Let me begin with a confession. When it comes to Franz Schubert’s Ninth Symphony, called “The Great C Major,” I have never felt it deserved the title. And for those commentators who have effused over the symphony’s “heavenly length,” I have translated that encomium as “endless tedium.”
I am happy to report that Music Director Jahja Ling and the San Diego Symphony’s lucidly detailed and energetically paced account of the “Great” C Major Symphony Sunday (March 1) afternoon changed my mind. Unlike Beethoven, who brilliantly developed his ideas with logic and inspiration, Schubert avoided the rigors of development by spinning out new melodies with prodigious ease.
Ling welcomed each new idea in Schubert’s immense tapestry with meticulously calculated dynamic shifts, affectionately highlighting these fresh woodwind themes, brass fanfares, and string soliloquies without losing the underlying propulsion of each movement. Conducting from memory, it was evident that he knew exactly what he wanted, and the orchestra responded with alacrity, providing a tight, balanced ensemble throughout this sprawling work.
In most symphonic orchestrations, the trombones fill a supporting role to the trumpets’ flashy assertions, but in the Ninth, Schubert gave the trombones significant thematic prominence, with the trumpets merely adding decorative commentary. Under the confident leadership of Principal Trombone Kyle Covington and with the muscle of Bass Trombone Michael Priddy, the low brass provided the grandeur the composer imagined for his valedictory symphonic statement.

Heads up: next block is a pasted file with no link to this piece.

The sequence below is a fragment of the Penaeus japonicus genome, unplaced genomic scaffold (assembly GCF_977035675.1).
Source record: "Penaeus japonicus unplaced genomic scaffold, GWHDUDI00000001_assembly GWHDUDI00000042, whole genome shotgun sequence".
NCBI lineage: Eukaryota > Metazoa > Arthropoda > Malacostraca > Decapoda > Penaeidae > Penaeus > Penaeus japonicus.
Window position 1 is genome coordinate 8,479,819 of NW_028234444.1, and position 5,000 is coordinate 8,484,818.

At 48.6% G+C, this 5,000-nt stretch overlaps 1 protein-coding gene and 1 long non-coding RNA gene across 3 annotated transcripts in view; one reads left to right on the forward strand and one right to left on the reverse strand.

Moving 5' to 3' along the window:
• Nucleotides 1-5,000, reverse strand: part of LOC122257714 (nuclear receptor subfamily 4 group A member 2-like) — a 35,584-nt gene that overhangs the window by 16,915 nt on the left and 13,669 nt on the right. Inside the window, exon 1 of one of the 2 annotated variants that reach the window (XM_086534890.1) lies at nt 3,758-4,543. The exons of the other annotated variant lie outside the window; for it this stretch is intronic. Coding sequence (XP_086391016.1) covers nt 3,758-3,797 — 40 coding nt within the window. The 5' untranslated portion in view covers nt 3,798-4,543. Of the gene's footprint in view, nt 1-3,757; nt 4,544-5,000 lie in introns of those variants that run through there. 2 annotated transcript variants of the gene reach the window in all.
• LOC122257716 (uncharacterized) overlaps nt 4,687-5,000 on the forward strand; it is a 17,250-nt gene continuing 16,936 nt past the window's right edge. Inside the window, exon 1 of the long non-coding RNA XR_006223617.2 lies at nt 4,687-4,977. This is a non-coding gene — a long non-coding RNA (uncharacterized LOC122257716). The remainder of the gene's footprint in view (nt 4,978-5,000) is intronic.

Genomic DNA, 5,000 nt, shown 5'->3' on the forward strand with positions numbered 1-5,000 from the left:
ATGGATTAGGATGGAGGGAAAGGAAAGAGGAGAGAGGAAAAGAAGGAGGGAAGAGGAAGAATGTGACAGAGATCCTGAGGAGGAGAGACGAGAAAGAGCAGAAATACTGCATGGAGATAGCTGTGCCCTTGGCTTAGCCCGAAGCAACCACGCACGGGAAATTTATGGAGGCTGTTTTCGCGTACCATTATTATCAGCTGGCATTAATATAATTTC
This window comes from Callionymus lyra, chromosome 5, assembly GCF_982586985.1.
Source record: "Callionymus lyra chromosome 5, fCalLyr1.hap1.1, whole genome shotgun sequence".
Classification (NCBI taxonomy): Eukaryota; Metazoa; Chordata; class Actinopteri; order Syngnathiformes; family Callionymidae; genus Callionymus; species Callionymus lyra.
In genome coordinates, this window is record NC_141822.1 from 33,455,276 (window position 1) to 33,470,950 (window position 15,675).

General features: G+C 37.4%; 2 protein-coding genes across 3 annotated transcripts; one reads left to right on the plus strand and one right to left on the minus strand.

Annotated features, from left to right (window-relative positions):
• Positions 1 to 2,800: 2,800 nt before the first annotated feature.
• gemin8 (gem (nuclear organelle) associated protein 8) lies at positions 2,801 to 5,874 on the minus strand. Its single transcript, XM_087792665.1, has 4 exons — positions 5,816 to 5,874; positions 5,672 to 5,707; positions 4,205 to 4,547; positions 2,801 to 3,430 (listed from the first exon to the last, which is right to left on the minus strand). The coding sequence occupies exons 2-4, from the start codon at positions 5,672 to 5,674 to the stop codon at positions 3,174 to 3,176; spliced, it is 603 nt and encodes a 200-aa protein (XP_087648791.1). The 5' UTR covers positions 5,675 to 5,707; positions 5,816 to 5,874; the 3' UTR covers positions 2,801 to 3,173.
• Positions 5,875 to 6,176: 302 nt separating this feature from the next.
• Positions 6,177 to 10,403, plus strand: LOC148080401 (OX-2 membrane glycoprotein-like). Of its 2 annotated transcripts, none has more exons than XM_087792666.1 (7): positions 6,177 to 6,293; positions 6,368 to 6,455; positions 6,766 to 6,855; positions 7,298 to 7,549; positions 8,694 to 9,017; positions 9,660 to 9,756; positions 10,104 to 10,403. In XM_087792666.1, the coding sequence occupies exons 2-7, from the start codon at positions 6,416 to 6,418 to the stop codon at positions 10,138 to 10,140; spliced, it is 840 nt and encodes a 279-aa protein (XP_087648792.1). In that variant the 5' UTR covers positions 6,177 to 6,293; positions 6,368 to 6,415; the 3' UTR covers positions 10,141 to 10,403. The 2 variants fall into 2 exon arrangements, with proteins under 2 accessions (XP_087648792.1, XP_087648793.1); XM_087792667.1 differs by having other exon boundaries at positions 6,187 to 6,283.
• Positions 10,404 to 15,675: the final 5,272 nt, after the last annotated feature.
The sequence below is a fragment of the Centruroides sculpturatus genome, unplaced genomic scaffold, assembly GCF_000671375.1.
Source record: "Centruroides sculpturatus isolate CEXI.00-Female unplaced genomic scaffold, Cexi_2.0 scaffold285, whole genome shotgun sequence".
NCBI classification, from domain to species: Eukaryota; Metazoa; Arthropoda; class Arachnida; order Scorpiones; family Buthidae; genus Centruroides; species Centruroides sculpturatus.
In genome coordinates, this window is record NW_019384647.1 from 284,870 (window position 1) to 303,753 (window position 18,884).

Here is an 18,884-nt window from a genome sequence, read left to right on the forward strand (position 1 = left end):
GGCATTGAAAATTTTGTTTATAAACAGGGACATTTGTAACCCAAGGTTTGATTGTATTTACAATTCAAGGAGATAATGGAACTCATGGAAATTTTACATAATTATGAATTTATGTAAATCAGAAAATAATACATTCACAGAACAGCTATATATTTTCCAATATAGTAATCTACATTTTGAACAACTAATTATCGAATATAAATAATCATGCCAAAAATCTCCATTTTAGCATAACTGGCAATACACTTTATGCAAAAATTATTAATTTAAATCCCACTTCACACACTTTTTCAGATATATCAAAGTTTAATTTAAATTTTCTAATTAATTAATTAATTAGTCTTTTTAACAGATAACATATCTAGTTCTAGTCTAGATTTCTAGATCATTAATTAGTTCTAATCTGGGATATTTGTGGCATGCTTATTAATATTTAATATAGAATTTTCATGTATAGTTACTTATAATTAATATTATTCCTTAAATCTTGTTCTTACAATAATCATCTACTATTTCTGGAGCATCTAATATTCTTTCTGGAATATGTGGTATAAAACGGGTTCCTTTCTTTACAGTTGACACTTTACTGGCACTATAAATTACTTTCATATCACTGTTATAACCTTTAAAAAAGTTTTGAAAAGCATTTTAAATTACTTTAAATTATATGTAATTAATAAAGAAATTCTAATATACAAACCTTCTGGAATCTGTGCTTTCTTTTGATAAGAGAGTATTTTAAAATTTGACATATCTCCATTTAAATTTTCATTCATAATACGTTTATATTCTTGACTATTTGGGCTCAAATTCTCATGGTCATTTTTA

Among current pianists who have championed the composers of the Classical era, Richard Goode has few peers, and his account of Mozart’s Piano Concerto No. 25 in C Major proved admirable from every technical standpoint. He floated deftly phrased themes and pearly runs with apparent ease, and he even unleashed a hint of passion in his cadenzas. But this later concerto in Mozart’s career failed to ingratiate itself even under the skilled hands of a performer like Goode.
Mozart finished this concerto in 1786, the same year The Marriage of Figaro took Prague by storm, and the last movement suggests the humor of one of Cherubino’s arias. But overall, this concerto is too polite, too formal for its own good, and Goode could not make that better.
Ling opened the concert with Ellen Taaffe Zwillich’s “Upbeat!” a cleverly crafted curtain raiser for large orchestra that fulfilled its purpose handily.
This program on the Jacobs Masterworks Series was given February 27 & 28 and March 1, 2015, at the Jacobs Music Center’s Copley Symphony Hall. The next program on this series will feature Pinchas Zuckerman as violinist and conductor in three different programs from March 21 to March 29, 2015.